This module covers the interaction of different radiations with matter and provides the basic material about the detection and quantification of the energy deposited in materials.

Modules 2 and 3 : Medical Imaging (MPHYGB10 and MPHYGB11)

These module cover imaging using ionising and non-ionising radiation and provides the basic theory behind the imaging techniques. It also includes a breakdown of the components of each imaging system, and describes the clinical applications of each method. The associated topics of image processing and assessment are also covered since the principles involved find wide application throughout this technology.

Module 4: Clinical practice (MPHYGB17)

This module covers the information that is essential for an understanding of the clinical physics working environment. It covers basic anatomy and physiology as well as the various safety aspects of medical physics, for example, electrical, chemical and biological hazards.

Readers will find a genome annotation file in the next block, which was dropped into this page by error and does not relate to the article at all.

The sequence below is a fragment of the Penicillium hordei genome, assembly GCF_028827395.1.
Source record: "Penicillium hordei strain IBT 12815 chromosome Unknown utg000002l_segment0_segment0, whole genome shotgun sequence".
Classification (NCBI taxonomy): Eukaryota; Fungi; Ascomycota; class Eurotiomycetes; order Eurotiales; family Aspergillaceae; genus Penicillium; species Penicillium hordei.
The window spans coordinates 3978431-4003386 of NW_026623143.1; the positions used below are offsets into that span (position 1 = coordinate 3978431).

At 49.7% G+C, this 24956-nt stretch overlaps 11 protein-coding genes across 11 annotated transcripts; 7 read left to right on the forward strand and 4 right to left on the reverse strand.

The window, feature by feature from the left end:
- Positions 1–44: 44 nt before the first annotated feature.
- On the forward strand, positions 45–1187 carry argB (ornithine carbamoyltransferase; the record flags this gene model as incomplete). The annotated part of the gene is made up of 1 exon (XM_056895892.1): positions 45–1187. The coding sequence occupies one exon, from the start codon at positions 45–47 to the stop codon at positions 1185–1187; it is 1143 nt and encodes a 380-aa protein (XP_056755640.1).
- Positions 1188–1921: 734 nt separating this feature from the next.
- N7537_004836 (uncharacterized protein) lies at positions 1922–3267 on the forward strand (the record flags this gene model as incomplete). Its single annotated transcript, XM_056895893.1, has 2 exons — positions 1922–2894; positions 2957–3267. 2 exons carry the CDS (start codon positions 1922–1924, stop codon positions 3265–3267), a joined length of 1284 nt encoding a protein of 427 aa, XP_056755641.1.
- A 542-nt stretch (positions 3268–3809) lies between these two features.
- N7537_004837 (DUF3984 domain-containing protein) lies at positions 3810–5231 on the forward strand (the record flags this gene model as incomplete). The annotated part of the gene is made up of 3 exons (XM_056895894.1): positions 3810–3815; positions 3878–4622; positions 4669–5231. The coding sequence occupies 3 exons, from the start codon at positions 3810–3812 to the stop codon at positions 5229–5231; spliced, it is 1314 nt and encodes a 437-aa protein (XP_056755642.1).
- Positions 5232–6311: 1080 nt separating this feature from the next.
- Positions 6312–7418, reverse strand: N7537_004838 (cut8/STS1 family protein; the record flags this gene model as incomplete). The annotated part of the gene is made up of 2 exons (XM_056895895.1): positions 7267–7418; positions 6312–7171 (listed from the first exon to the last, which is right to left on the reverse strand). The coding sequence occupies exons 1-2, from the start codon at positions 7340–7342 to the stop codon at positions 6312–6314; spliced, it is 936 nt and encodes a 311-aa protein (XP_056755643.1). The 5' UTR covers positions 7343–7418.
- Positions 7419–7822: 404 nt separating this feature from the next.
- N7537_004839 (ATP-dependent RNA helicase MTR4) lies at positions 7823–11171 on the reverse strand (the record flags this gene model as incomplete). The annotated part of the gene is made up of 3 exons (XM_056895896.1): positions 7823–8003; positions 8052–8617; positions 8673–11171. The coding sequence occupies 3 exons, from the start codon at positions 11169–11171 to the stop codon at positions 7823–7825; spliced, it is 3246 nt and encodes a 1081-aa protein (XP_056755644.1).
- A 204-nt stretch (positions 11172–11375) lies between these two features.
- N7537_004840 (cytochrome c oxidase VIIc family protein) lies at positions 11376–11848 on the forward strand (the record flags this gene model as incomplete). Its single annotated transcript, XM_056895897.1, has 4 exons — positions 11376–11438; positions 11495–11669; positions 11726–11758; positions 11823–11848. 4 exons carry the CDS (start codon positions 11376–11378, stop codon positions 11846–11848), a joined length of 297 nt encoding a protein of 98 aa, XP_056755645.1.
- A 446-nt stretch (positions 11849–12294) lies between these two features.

The above courses are compulsory for all students.

Compulsory for the physics track:

Module 5: Treatment with ionising radiation (MPHYGB19)

This module broadly covers the application of radiation to the therapeutic treatment of patients. It ranges from the technical aspects of generating the radiation, to the biological effects of that radiation on the tissue and then considers, in detail, state-of-the-art radiotherapy techniques.

Compulsory for the engineering track:

Module 7: Medical electronics and control (MPHYGB20)

This module provides foundation knowledge from the disciplines of electronic engineering, signal processing and control theory.

Compulsory for the Medical Image Computing track:

Module A: Physics for Imaging and Therapy (MPHYGB09)

This module covers the same material as Module 1 above, but does not include an oral viva.

Module B: Programming Foundations for Medical Image Analysis (MPHYGB24)